The great threat for superhero movies is the temptation to over-rely on formulaic presentation. For that reason, Doctor Strange doubly impresses. With its earnest attempt to feel different.
Incredibly profitable as they still are, I think a cosmic threat looms over superhero movies. They are so well-known and popular nowadays, even non-comic readers are familiar with their various associated tropes. For the lazy producer, this means a seductive and convenient checklist of to-dos and not-to-dos. Tick and tick, exclude and exclude. There. The latest is ready to go. Oh, remember to include a mid-credits scene to promote the next production with.
Doctor Strange isn’t ground breaking, but whether in story, characters, or effects, you feel there is that deliberate effort to stand apart from other Marvel entries. At the same time, Benedict Cumberbatch also does a splendid job in bringing the Sorcerer Supreme to life. He effortlessly injects style and humour into a snob character, one that could otherwise so easily turn out to be disagreeable. And then there are the kaleidoscopic background effects. Oh so mersmerising and quite the antithesis of the CGI wanton destruction scenes we have gone numb to over the years. To put it another way, I am quite willing to pay to watch Doctor Strange again, if only to gawk once more at those dizzying Escher-ish scenes or guffaw at Cumberbatch’s misadventures with his cape. I just can’t get enough of both.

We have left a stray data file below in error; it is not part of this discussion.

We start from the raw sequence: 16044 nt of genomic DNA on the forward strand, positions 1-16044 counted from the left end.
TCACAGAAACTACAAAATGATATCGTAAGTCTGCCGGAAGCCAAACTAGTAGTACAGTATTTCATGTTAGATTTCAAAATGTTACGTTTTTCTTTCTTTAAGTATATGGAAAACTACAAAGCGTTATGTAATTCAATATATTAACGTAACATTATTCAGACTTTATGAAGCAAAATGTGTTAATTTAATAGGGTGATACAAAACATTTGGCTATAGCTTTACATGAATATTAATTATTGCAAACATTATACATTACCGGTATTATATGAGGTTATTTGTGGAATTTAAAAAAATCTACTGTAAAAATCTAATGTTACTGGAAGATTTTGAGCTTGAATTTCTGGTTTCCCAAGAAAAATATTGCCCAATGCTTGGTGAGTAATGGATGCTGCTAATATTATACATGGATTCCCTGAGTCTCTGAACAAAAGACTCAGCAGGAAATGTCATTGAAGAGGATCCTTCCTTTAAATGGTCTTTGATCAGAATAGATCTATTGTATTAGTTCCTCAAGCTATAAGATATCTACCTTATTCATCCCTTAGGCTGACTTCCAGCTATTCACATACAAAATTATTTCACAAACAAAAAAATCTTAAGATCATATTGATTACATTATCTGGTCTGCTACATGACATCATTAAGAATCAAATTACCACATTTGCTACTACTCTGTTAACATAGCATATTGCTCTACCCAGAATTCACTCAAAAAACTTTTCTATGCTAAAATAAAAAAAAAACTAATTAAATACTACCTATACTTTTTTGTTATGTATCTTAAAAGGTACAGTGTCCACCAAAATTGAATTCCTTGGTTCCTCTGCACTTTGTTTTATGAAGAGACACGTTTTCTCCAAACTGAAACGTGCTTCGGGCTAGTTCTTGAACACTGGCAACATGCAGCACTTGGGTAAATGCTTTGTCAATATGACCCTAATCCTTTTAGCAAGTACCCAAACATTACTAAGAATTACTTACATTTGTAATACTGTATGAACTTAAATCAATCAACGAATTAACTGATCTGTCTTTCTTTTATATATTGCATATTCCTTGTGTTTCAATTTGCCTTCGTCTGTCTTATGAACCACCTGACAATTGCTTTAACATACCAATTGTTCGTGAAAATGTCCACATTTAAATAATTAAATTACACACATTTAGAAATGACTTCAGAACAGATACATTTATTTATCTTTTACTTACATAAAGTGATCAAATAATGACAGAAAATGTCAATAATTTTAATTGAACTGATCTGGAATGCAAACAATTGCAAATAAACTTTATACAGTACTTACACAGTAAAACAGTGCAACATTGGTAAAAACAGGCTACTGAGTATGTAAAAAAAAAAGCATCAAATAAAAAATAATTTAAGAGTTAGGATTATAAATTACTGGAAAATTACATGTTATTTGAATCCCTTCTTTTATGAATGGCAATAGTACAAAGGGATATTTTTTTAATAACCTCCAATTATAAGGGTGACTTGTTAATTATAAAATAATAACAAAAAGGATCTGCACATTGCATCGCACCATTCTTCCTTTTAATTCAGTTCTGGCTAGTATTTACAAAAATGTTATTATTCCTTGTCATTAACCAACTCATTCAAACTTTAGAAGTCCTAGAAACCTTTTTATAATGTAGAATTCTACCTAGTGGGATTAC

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PS: Director Scott Derrickson deserves commendation for his efforts to avoid certain stereotypes of the Silver Age of Comics. Now, I’m Asian, and honestly, these stereotypes have never bothered me that much. (To me, they are manifestations of a duller age.) Still, it’s heart-warming to see a movie producer actively shun such stereotypes. I’m inclined to pass the romantic statement that it’s proof the world has gotten a step closer together.